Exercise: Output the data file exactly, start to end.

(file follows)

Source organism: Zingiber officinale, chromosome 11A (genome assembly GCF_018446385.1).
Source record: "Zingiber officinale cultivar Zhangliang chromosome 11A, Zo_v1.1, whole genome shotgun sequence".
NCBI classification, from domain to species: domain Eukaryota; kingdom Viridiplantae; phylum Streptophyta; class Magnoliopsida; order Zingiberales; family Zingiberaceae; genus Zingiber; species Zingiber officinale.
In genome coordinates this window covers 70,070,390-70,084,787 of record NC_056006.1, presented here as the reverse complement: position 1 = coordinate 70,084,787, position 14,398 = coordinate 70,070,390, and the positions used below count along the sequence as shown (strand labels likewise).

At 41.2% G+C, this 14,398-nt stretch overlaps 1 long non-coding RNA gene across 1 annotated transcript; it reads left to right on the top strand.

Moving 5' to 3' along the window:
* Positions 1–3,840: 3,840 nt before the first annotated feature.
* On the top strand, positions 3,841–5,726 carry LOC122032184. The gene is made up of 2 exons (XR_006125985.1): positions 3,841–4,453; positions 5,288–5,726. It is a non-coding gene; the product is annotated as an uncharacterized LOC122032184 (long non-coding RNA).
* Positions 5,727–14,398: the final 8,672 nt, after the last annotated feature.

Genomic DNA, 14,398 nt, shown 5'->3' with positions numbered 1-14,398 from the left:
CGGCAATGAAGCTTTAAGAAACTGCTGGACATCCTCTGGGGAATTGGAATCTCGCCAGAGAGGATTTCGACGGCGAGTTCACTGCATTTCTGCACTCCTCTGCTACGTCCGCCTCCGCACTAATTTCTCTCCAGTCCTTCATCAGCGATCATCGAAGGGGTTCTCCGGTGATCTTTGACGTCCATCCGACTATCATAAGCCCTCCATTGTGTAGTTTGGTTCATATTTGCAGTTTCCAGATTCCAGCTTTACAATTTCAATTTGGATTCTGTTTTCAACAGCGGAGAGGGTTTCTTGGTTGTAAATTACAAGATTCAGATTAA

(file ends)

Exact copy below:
Source organism: Zingiber officinale, chromosome 11A (genome assembly GCF_018446385.1).
Source record: "Zingiber officinale cultivar Zhangliang chromosome 11A, Zo_v1.1, whole genome shotgun sequence".
NCBI classification, from domain to species: domain Eukaryota; kingdom Viridiplantae; phylum Streptophyta; class Magnoliopsida; order Zingiberales; family Zingiberaceae; genus Zingiber; species Zingiber officinale.
In genome coordinates this window covers 70,070,390-70,084,787 of record NC_056006.1, presented here as the reverse complement: position 1 = coordinate 70,084,787, position 14,398 = coordinate 70,070,390, and the positions used below count along the sequence as shown (strand labels likewise).

At 41.2% G+C, this 14,398-nt stretch overlaps 1 long non-coding RNA gene across 1 annotated transcript; it reads left to right on the top strand.

Moving 5' to 3' along the window:
* Positions 1–3,840: 3,840 nt before the first annotated feature.
* On the top strand, positions 3,841–5,726 carry LOC122032184. The gene is made up of 2 exons (XR_006125985.1): positions 3,841–4,453; positions 5,288–5,726. It is a non-coding gene; the product is annotated as an uncharacterized LOC122032184 (long non-coding RNA).
* Positions 5,727–14,398: the final 8,672 nt, after the last annotated feature.

Genomic DNA, 14,398 nt, shown 5'->3' with positions numbered 1-14,398 from the left:
CGGCAATGAAGCTTTAAGAAACTGCTGGACATCCTCTGGGGAATTGGAATCTCGCCAGAGAGGATTTCGACGGCGAGTTCACTGCATTTCTGCACTCCTCTGCTACGTCCGCCTCCGCACTAATTTCTCTCCAGTCCTTCATCAGCGATCATCGAAGGGGTTCTCCGGTGATCTTTGACGTCCATCCGACTATCATAAGCCCTCCATTGTGTAGTTTGGTTCATATTTGCAGTTTCCAGATTCCAGCTTTACAATTTCAATTTGGATTCTGTTTTCAACAGCGGAGAGGGTTTCTTGGTTGTAAATTACAAGATTCAGATTAA